Alder wrote:
11.22.13 at 9:25 AM

Tom, there are wineries that sell out without doing a shred of Marketing or PR! I don't see how that fact bears at all on the validity or value of those disciplines?

Tom Wark wrote:
11.22.13 at 10:02 AM

You are of course correct that SM tools CAN be used in numerous way and to great effect. And yes, there is always ROI in talking to customers. But there is also ROI in standing in the middle of the road in a diaper with a sign that says "come drink here". The question is how much ROI is there for any given marketing tool. The additional question is how much investment funds and time are available?

I can place an ad in the Wine Spectator for $25,000. It will be seen by hundreds of thousands of people. Additionally, it will make my distribution and retail partners happy and some of them will program around the ad. Is this a good ROI...maybe. And it may be better than a $1000 investment in SM. Or it may be a terrible investment compared to $2000 invested in social media, even given the time that SM projects take. It's a question of where the best ROI is.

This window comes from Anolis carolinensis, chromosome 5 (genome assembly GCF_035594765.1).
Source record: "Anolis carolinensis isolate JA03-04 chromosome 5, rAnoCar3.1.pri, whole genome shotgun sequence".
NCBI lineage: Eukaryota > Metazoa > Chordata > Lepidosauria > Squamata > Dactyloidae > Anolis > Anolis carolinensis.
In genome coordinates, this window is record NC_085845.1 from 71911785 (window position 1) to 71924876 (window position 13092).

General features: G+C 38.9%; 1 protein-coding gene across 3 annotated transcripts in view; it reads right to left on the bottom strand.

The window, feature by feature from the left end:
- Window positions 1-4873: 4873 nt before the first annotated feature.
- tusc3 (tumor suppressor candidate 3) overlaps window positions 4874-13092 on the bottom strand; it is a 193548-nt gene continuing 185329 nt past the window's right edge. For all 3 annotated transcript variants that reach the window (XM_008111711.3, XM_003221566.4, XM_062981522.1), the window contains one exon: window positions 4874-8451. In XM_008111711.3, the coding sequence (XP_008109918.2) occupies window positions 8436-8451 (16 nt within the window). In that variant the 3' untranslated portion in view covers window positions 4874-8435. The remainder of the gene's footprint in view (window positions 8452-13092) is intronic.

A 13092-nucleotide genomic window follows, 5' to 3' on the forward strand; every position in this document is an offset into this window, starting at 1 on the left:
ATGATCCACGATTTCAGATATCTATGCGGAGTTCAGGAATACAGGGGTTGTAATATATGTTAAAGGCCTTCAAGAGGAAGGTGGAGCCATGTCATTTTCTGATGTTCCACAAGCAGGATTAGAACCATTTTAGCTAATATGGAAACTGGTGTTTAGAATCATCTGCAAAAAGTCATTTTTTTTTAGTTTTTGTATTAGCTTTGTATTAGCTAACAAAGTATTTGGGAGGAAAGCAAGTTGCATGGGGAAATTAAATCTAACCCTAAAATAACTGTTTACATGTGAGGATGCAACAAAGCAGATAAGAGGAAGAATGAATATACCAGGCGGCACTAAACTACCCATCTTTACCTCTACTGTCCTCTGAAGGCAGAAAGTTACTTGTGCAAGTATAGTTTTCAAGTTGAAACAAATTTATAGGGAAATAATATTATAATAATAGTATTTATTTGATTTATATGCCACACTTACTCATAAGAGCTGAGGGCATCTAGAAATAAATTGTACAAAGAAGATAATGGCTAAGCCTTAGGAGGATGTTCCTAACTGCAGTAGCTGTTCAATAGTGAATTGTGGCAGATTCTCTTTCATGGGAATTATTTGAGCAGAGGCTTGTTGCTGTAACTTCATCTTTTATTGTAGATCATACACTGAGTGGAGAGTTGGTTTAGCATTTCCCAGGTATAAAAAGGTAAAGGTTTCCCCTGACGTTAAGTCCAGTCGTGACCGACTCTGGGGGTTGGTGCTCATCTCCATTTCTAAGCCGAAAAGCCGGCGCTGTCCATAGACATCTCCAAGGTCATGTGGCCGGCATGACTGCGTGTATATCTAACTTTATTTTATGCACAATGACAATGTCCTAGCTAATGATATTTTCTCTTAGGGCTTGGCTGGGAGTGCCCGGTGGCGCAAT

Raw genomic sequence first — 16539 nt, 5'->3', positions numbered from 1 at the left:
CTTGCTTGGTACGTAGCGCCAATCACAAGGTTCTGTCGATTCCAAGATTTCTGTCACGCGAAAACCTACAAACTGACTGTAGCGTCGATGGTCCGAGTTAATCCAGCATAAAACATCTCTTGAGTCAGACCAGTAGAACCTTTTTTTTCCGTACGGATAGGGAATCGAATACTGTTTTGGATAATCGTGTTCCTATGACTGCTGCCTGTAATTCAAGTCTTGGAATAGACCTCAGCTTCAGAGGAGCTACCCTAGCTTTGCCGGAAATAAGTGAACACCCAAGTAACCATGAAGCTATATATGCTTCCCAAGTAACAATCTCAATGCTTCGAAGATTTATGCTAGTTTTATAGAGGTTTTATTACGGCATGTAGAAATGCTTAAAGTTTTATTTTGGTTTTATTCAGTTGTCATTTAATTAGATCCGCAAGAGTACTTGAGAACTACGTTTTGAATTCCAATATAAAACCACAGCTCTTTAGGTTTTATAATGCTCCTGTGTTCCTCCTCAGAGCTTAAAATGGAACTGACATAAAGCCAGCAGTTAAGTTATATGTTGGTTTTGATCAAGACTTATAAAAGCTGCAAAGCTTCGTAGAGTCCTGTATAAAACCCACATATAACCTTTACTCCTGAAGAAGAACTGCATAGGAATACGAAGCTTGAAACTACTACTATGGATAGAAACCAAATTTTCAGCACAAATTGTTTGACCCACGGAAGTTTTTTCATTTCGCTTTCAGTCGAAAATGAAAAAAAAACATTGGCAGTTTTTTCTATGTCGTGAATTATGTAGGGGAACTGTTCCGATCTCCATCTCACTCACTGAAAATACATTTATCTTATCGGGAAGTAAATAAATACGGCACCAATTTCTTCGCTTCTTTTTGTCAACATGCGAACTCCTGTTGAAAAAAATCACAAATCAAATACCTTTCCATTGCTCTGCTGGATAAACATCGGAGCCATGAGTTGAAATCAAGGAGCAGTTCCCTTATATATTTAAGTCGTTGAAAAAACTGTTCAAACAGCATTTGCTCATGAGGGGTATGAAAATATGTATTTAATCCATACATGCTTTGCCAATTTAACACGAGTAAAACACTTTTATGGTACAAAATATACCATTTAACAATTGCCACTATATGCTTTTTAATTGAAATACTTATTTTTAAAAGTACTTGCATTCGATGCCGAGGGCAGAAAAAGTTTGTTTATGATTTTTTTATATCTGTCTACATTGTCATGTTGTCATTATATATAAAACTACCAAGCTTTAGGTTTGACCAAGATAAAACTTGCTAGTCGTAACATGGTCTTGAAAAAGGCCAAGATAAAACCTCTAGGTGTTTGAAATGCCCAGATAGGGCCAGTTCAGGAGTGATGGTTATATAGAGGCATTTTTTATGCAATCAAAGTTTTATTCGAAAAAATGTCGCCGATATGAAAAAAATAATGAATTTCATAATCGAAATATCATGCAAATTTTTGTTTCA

Alder, the point is that a winery can succeed handsomely without ever lifting a single social media finger or ever placing an ad in the Spectator or ever hiring a PR person or ever sending samples to writers. The assumption by some is that a winery that doesn't undertake to carry out a social media program is, well, just dumb. But that's not true at all. Give me a winery on Highway 29 in Napa or Highway 12 in Sonoma and I'll give you a successful winery that never once needs to post on facebook or send out a tweet or post pictures on Instagram or Pinterest.

Spencer wrote:
11.22.13 at 12:40 PM

The problem with this whole debate is that, while there are lots of anecdotes (like the Cornerstone example listed above or Paul’s personal experience with Ramey that he highlights in his blog) there is very little scientific, statistically significant data (at least none that I am aware of). Has anyone actually conducted a marketing response study, like they used to do with direct mailers or radio/tv ads (run an advertisement or mailing in a certain market and see if there is a corresponding response to sales in that market)? If not, then I would love to see something done and I think Paul and his team are just the people to do it.